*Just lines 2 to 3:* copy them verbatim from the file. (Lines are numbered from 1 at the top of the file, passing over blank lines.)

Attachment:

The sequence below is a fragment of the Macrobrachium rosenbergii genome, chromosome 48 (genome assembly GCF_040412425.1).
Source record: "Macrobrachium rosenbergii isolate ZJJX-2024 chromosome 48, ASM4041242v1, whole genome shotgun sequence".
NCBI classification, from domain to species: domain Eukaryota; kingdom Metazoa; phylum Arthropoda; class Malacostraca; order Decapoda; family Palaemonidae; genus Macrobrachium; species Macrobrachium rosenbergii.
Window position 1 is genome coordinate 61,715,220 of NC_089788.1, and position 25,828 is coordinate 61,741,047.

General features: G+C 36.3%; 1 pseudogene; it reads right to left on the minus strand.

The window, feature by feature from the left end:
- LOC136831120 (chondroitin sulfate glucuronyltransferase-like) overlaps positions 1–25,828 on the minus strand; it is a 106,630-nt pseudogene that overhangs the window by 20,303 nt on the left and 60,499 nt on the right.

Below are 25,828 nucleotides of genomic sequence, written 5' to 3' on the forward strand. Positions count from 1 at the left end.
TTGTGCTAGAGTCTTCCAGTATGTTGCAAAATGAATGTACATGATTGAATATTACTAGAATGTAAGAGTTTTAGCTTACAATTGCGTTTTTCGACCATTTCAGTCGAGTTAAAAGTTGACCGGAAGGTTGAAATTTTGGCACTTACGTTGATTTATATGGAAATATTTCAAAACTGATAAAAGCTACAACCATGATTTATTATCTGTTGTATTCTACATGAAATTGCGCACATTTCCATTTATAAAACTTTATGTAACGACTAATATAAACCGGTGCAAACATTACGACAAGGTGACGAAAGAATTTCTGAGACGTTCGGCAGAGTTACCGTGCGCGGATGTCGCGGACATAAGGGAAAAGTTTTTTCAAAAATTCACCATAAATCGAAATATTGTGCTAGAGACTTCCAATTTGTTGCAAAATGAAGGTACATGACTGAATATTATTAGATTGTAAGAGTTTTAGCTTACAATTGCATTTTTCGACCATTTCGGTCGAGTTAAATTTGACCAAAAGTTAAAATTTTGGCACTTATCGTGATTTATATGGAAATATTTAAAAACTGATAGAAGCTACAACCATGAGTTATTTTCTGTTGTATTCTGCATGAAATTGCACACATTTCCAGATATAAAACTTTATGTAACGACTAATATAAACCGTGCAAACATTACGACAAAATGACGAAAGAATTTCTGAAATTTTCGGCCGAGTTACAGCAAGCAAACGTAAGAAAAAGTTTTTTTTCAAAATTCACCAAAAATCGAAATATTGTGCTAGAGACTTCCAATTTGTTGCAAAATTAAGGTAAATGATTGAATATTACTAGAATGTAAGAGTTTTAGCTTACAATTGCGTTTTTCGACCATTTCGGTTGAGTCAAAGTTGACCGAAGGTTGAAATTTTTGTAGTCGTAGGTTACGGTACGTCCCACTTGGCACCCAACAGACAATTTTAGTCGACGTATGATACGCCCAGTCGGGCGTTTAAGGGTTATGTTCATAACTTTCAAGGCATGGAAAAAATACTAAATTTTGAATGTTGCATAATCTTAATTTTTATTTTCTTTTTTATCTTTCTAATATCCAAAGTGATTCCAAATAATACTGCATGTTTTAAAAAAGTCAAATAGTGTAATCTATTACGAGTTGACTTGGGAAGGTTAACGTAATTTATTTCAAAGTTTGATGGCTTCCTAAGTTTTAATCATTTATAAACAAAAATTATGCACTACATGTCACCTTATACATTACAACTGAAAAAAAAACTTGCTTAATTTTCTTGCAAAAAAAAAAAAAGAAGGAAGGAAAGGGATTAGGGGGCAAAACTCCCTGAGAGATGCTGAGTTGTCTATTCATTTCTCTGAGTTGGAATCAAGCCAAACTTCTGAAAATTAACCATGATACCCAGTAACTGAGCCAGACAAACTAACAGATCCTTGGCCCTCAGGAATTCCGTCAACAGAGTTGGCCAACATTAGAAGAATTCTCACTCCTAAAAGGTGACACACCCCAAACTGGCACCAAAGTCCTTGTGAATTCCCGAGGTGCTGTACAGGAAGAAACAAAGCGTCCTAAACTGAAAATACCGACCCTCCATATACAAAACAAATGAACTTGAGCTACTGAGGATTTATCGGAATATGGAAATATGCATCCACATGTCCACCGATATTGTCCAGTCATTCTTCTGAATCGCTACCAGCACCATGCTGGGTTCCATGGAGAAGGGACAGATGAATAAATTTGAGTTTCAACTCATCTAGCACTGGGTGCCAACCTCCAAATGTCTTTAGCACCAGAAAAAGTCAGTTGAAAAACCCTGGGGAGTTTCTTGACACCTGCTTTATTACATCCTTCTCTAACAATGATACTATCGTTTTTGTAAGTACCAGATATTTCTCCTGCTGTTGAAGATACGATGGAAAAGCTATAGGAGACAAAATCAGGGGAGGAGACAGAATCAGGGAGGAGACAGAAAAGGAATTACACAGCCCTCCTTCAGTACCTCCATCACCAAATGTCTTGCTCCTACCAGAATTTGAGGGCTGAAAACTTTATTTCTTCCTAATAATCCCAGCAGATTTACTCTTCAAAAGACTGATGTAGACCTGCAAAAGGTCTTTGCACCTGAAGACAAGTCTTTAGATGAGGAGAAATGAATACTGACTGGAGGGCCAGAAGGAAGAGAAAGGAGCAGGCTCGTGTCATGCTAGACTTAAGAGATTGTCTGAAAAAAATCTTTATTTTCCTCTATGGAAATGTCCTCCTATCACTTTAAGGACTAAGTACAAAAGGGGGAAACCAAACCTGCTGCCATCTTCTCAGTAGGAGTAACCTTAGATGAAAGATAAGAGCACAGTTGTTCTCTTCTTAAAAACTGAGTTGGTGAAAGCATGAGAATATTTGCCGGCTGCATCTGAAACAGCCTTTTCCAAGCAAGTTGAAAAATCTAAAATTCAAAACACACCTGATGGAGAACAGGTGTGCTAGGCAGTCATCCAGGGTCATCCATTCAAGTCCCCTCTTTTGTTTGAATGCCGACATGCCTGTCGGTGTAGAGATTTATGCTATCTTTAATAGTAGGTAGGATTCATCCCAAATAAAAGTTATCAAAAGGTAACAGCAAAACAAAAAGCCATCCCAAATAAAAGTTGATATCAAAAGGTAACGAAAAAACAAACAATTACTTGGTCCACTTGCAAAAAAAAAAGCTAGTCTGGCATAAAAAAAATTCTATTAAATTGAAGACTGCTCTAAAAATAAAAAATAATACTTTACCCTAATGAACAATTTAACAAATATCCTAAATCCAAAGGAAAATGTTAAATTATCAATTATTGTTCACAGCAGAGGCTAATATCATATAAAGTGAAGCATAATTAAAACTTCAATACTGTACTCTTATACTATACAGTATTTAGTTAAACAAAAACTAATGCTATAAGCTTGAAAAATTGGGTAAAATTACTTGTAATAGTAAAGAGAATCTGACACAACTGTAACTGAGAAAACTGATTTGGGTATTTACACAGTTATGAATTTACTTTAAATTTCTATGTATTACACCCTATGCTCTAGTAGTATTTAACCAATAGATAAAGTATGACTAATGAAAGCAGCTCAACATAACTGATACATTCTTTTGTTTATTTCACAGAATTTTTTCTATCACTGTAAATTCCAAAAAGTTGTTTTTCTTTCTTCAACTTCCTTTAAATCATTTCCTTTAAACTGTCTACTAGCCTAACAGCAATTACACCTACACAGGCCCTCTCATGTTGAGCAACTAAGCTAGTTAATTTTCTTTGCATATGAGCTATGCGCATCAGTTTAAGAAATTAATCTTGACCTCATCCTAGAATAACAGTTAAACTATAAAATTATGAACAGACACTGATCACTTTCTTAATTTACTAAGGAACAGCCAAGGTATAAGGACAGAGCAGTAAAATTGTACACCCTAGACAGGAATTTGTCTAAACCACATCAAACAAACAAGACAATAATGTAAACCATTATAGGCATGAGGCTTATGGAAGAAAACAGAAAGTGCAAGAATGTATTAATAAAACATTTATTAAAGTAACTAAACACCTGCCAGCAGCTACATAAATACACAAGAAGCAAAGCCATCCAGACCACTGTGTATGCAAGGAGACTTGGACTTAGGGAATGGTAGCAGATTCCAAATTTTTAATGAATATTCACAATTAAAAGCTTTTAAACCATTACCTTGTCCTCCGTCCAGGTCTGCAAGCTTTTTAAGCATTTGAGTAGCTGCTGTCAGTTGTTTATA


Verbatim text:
Source record: "Macrobrachium rosenbergii isolate ZJJX-2024 chromosome 48, ASM4041242v1, whole genome shotgun sequence".
NCBI classification, from domain to species: domain Eukaryota; kingdom Metazoa; phylum Arthropoda; class Malacostraca; order Decapoda; family Palaemonidae; genus Macrobrachium; species Macrobrachium rosenbergii.